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MSF Provides Life Saving Health Assistance In Malaria Stricken Borno

Médecins Sans Frontières (MSF) also known as Doctors Without Borders has reported malaria claiming a number of lives in the north eastern state of Borno during the rainy season, while also noticing a spike of malaria cases during the dry season as well.

MSF is an independent international humanitarian organisation working in Nigeria since 1996 and Borno since 2014, delivering emergency medical aid in areas of armed conflict, epidemics and manmade disasters and exclusion from healthcare in more than 60 countries.

The organisation has been working in seven states across Nigeria: Borno, Jigawa, Zamfara, Sokoto, Benue, Ebonyi and Rivers.

Nigeria had recorded some of the highest numbers of deaths globally, with many young children amongst the victims of the diseases despite the preventative campaign which took place in mid-October and November, the organisation said.

MSF also stated that around 29,000 patients were diagnosed with malaria between January to October 2020 across MSF facilities in Borno State.

“Of these, 12,000 patients were registered in October alone. In the same period, MSF teams in Gwange treated around 8,000 patients, while MSF teams in Fori paediatric hospital, which mainly deals with malnutrition, treated 1,800 children coinfected with malaria and malnutrition.

“MSF teams in Ngala and Rann treated more than 2,000 people for malaria, while teams in Pulka and Gwoza treated almost 17,000 patients,” the organisation said.

MSF had during the rainy season conducted and supported seasonal malaria chemoprophylaxis across Borno State with support of the Ministry of Health in IDPs camps as well as other informal camps.

According to the organisation, the campaign aimed at children between three months and five years, delivered more than 350,000 doses during the first three rounds of the campaign, while the Ministry of Health planned to deliver doses to around two million children.

It has also provided the ministry of health and other organisations with 120,000 antimalarial tablets due to the high number of people with malaria, after the disruption of importation of the antimalarial drugs due to the COVID-19 pandemic.

The fourth round of the campaign due to commence during mid-October ended up being delayed to mid-November due to shortages in medical supplies, MSF reported.

The MSF said its teams have also distributed mosquito nets and currently carrying out rapid malaria tests, providing medical treatment and malnutrition screening for children.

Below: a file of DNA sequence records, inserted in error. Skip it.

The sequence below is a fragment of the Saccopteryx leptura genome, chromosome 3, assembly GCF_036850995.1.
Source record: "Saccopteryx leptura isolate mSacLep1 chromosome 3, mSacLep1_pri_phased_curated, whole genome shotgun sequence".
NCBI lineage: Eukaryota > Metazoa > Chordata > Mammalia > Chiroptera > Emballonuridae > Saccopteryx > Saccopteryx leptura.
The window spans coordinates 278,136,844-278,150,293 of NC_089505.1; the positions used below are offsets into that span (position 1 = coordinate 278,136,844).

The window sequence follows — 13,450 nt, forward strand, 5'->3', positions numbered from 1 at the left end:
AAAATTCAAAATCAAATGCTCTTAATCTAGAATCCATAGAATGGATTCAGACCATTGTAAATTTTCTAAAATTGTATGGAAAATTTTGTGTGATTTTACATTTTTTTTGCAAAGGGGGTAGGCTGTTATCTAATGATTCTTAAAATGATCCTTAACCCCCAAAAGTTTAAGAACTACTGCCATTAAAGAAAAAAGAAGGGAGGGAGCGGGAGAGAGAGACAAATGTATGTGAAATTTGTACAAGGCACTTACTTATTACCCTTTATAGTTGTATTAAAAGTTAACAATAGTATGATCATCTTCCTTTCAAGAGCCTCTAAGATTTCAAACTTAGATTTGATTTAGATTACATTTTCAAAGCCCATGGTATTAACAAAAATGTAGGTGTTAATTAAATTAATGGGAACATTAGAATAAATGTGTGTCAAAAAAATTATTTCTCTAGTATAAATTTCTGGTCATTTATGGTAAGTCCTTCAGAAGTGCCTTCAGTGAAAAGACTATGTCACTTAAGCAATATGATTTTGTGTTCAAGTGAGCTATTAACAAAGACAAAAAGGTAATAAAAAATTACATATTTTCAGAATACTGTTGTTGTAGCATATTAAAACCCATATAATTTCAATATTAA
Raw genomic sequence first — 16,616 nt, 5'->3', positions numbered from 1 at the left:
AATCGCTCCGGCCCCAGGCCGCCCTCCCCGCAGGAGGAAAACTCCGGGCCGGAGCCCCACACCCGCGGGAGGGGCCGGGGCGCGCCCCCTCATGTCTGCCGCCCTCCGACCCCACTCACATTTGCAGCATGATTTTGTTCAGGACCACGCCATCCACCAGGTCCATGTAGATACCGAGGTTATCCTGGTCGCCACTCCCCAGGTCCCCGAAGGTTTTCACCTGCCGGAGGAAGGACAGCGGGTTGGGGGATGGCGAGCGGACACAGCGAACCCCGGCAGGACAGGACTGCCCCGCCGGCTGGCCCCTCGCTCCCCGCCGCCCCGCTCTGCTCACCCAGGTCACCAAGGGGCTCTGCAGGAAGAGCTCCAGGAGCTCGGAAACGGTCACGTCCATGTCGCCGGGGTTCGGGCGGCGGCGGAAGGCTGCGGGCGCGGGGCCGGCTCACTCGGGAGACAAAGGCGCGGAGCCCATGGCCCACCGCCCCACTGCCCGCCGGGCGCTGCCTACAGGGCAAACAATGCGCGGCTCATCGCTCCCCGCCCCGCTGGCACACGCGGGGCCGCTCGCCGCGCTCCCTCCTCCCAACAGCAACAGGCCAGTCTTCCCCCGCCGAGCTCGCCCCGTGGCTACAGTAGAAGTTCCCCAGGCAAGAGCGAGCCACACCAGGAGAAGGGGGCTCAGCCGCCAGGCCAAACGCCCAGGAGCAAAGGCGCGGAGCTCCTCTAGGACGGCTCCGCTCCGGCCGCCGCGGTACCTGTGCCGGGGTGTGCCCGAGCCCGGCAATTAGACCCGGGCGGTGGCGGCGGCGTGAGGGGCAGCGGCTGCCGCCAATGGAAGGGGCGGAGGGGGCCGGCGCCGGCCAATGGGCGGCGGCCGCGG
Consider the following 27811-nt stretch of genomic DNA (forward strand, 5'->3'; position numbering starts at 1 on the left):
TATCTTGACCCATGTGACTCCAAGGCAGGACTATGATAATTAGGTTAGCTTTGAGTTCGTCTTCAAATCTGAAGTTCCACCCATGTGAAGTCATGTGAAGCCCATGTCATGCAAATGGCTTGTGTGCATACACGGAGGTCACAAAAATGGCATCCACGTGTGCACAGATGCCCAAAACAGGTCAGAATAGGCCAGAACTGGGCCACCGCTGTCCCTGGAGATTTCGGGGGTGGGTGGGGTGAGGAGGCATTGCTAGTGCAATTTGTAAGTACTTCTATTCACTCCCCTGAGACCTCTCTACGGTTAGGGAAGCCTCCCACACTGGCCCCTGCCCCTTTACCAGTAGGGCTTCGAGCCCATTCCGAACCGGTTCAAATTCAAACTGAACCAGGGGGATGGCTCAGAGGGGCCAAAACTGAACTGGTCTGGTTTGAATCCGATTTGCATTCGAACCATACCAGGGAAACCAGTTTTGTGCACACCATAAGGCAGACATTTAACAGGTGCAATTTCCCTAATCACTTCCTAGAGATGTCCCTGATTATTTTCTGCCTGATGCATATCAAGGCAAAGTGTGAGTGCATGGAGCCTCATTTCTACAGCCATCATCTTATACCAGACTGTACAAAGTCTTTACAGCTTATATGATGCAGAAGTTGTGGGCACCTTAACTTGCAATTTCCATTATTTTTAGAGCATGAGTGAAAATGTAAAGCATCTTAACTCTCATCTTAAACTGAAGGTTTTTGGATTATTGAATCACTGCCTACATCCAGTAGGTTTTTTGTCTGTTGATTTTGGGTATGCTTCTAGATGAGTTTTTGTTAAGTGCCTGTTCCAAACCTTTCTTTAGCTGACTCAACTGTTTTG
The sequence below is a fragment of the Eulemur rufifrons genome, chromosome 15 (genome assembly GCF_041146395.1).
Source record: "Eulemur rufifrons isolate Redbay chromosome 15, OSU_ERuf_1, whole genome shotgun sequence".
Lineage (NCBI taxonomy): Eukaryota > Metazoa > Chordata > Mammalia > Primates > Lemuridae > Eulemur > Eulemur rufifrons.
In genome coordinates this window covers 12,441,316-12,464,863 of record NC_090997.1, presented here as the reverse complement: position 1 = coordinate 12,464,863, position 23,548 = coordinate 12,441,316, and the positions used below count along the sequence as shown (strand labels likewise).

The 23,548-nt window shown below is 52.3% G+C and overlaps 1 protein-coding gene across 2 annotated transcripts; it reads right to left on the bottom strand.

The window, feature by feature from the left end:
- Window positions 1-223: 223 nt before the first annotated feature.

Bintu, a resident of Banki camp who lost her two-year-old son to malaria a few years ago said her family of eight only have two mosquito nets.

“All my [other] children recently had seasonal malaria chemoprophylaxis and they are all doing fine,” she said.

Hajja, who is taking care of her malaria stricken five-year-old grandson Hussaini in Gwange hospital said he has been sick for about a month despite having sickle cell anaemia too.

“If it weren’t for MSF, I wouldn’t have been able to afford his treatment, because Hussaini lost his parents and I too have been alone since my husband died,” Hajja added.

Jacob Maikere, MSF’s medical coordinator said it is essential that the message of bringing children to hospital after falling sick with malaria is spread far and wide.

“Parents, community leaders and the public should bring sick children to a hospital as soon as any of the malaria symptoms are noticed, as it is essential to treat malaria at an early stage to save lives,” Maikere said.

The organisation said the high number of patients with malaria coming to Gwange hospital from the neighbouring Bolori community prompted it to extend its activities to Bolori as well as Dusman, Musari, Zambarmari and Ahmed Ghemra.

Bashir’s mother, Hafsat brought him to the MSF mobile team to receive treatment.

“We could only give him paracetamol syrup when he started having this fever and a runny nose.”

“Me, my husband and our seven children all had malaria last month,” Hafsat said.

“We’ve noticed the positive effects of the campaign. Children under five mostly weren’t affected by malaria during the peak season,” says Dr Emmanuel Berbain, MSF medical team leader in Gwange hospital.

” However, there were deaths among children over five. Because of the death rates, I think we should lobby for next year’s malaria prevention campaign to cover children up to the age of 10. It’s certainly possible, but it will require coordination, resources and preparation.” ­­­­­

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